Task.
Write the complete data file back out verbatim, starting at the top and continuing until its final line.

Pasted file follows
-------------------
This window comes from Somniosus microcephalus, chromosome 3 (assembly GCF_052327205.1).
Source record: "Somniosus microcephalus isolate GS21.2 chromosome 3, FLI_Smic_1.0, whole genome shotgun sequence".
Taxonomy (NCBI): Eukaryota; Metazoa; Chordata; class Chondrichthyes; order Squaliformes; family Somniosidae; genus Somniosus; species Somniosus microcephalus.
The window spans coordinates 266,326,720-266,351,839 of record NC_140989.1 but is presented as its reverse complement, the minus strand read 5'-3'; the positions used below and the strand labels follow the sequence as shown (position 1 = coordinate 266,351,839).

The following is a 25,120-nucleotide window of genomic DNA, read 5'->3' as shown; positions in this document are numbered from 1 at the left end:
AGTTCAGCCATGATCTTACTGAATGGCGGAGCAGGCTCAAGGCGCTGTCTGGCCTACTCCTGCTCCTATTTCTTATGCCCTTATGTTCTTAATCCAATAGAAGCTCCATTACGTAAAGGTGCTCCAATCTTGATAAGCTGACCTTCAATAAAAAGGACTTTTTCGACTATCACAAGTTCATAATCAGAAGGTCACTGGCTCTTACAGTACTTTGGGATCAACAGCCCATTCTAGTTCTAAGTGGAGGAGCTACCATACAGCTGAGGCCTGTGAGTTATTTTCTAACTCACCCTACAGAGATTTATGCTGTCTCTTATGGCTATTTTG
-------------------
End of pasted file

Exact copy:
This window comes from Somniosus microcephalus, chromosome 3 (assembly GCF_052327205.1).
Source record: "Somniosus microcephalus isolate GS21.2 chromosome 3, FLI_Smic_1.0, whole genome shotgun sequence".
Taxonomy (NCBI): Eukaryota; Metazoa; Chordata; class Chondrichthyes; order Squaliformes; family Somniosidae; genus Somniosus; species Somniosus microcephalus.
The window spans coordinates 266,326,720-266,351,839 of record NC_140989.1 but is presented as its reverse complement, the minus strand read 5'-3'; the positions used below and the strand labels follow the sequence as shown (position 1 = coordinate 266,351,839).

The following is a 25,120-nucleotide window of genomic DNA, read 5'->3' as shown; positions in this document are numbered from 1 at the left end:
AGTTCAGCCATGATCTTACTGAATGGCGGAGCAGGCTCAAGGCGCTGTCTGGCCTACTCCTGCTCCTATTTCTTATGCCCTTATGTTCTTAATCCAATAGAAGCTCCATTACGTAAAGGTGCTCCAATCTTGATAAGCTGACCTTCAATAAAAAGGACTTTTTCGACTATCACAAGTTCATAATCAGAAGGTCACTGGCTCTTACAGTACTTTGGGATCAACAGCCCATTCTAGTTCTAAGTGGAGGAGCTACCATACAGCTGAGGCCTGTGAGTTATTTTCTAACTCACCCTACAGAGATTTATGCTGTCTCTTATGGCTATTTTG